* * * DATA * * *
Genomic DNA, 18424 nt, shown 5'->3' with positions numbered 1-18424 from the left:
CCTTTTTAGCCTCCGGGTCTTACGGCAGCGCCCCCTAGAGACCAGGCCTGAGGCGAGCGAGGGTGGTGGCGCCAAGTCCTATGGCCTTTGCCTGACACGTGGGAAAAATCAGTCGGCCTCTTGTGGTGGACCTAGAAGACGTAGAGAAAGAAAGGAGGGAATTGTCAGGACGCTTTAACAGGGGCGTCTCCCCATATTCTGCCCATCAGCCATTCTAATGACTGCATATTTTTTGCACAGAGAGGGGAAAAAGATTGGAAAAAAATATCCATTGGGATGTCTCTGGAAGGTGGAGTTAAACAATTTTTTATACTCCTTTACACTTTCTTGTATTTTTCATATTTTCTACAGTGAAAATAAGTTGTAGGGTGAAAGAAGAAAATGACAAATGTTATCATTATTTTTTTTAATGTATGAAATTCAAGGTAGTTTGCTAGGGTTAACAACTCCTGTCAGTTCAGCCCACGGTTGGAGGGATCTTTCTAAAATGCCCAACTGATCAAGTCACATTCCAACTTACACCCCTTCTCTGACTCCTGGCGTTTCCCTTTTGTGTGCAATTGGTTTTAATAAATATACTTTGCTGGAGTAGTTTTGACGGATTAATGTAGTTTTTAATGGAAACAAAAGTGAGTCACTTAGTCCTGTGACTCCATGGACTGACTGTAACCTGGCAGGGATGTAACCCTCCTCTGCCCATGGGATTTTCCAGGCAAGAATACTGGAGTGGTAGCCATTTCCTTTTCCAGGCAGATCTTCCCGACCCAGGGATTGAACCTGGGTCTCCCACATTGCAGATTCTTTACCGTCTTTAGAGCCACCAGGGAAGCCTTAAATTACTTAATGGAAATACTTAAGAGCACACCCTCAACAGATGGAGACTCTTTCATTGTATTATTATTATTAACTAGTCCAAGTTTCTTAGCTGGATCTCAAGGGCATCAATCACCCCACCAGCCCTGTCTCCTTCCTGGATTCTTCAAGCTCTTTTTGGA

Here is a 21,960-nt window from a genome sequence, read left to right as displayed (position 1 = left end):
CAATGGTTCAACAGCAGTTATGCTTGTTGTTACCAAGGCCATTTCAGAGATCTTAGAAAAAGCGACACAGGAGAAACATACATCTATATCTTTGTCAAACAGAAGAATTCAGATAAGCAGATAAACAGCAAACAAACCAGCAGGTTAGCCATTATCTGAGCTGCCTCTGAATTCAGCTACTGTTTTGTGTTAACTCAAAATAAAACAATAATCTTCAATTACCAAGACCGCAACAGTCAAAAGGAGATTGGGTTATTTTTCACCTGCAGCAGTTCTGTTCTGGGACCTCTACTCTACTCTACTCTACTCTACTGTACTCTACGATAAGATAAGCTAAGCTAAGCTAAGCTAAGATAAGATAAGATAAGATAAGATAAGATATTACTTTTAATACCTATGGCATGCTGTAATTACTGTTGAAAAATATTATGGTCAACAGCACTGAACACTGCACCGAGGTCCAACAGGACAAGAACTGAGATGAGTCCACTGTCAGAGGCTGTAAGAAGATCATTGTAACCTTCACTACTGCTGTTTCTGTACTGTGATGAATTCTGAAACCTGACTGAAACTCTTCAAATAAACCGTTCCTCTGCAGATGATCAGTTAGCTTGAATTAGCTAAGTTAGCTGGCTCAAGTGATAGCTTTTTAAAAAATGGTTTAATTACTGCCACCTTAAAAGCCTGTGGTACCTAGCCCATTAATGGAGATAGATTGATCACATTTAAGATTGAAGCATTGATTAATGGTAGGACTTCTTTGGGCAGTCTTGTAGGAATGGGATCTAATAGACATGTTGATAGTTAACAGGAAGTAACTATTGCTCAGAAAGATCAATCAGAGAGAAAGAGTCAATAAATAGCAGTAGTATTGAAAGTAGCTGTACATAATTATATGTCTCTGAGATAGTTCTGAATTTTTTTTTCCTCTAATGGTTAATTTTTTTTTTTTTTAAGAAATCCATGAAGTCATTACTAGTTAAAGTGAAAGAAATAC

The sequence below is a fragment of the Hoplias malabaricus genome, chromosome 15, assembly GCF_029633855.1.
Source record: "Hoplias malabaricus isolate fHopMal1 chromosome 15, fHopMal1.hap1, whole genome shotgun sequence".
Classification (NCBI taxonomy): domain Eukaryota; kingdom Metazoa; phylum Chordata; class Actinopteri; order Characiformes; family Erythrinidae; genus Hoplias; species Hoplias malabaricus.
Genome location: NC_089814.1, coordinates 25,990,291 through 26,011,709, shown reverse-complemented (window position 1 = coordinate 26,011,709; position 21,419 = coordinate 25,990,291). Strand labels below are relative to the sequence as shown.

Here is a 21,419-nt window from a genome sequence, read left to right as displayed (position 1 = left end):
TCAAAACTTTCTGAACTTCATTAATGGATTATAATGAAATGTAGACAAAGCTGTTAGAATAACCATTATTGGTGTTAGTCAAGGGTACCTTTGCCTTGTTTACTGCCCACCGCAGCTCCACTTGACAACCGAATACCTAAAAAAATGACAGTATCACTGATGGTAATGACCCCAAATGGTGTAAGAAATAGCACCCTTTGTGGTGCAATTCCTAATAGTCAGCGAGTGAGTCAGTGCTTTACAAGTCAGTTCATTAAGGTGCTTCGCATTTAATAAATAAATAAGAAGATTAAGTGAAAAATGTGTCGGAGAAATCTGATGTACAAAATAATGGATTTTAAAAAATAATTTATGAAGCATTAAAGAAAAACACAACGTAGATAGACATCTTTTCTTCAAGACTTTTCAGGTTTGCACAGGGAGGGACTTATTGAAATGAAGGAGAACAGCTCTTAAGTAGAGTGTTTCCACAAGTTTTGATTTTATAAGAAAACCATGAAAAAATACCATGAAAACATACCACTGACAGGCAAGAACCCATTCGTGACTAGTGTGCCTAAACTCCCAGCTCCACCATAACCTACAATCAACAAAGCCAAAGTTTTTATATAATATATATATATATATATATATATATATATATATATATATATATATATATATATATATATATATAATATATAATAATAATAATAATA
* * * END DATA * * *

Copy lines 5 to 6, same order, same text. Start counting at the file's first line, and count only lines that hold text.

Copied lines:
The sequence below is a fragment of the Hoplias malabaricus genome, chromosome 15, assembly GCF_029633855.1.
Source record: "Hoplias malabaricus isolate fHopMal1 chromosome 15, fHopMal1.hap1, whole genome shotgun sequence".